One September evening in 1785, the merchant Jonah Hancock hears urgent knocking on his front door. One of his captains is waiting eagerly on the step. He has sold Jonah’s ship for what appears to be a mermaid.
As gossip spreads through the docks, coffee shops, parlours and brothels, everyone wants to see Mr Hancock’s marvel. Its arrival spins him out of his ordinary existence and through the doors of high society. At an opulent party, he makes the acquaintance of Angelica Neal, the most desirable woman he has ever laid eyes on… and a courtesan of great accomplishment. This meeting will steer both their lives onto a dangerous new course, on which they will learn that priceless things come at the greatest cost.
Praise from the Desmond Elliott Prize: “Social commentary stiffens the sinews of this text like whalebone: great questions, such as how women existed without feminism, wrapped up by the sisterhood in voluble debate, rolled out in priceless diversions. Their voices, Gowar’s prose, the audible hallmark of her sterling work. She has the just phrase for every mood in this mercurial world, from the adjectivally plush to the lyrically spare. A language which speaks of nightmare underworld as fluently as dreams above.”
Where did the idea for your debut novel come from?
I got back into writing as an adult while I was working at the British Museum, and I’d quite often choose an object on display and try to write a piece of flash fiction about it. It almost felt like ‘listening’ – to myself, I suppose, rather than the object – and it was a good exercise in terms of teaching myself to clear my mind, and write quickly and empathetically. The British Museum really does have a mermaid in its collection: standing in front of it, wondering who would have owned it and what they would have thought of it, I was suddenly joined by the characters of Mr Hancock and Angelica Neal.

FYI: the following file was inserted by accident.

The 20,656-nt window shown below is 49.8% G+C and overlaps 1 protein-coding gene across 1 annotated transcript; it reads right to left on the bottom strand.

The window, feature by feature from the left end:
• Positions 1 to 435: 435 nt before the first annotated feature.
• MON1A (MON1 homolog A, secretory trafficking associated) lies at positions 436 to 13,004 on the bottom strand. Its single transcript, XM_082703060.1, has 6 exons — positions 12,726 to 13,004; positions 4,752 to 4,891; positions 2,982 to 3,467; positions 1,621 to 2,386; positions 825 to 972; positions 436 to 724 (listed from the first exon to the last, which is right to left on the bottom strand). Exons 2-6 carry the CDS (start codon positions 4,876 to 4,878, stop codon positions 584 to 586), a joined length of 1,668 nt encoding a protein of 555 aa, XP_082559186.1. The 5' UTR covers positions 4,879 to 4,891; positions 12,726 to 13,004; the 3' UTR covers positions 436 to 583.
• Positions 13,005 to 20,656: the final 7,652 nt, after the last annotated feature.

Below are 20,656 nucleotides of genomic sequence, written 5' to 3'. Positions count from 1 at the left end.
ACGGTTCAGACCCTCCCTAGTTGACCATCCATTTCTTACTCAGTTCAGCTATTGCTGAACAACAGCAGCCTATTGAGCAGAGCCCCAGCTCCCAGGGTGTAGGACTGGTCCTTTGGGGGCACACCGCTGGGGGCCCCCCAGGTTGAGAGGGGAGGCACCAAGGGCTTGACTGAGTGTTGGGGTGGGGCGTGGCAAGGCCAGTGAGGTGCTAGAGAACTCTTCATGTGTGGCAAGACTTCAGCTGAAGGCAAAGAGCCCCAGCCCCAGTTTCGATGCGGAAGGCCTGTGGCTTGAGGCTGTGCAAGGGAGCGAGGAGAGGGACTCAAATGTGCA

How does it feel to be longlisted for the Desmond Elliott Prize?
Wonderful, of course! It’s a prize I’ve always really admired for championing acute, intelligent, original literature. It was lovely to be able to tell my grandfather about my longlisting before he died.
What was the most challenging thing about your journey to becoming a published author?
Guarding the time and space for it, I think. It’s really easy to let writing regularly fall down your list of priorities; it can feel like a terrible indulgence especially when you are only doing it for yourself with no editor or readership waiting for the finished product. I didn’t know whether the manuscript would ever go anywhere, but I was sure I’d be so unhappy and thwarted if I didn’t at least know I’d done my best. I had quite an ascetic, tunnel-vision life while I worked on it, which wasn’t always pleasant but I was lucky to be able to choose it. I couldn’t have pulled so many all-nighters if I’d have kids to care for or a mortgage to pay.
What one piece of advice would you give to an aspiring novelist?
Just keep going. Don’t compare your project, your method or your timeframe to what other people are doing. Do the best you can do at the given time, but never beat yourself up. I guess it’s about doing yourself and your idea justice, so you do need to be your own cheerleader.
What is your favourite debut novel of all time?
A High Wind in Jamaica by Richard Hughes.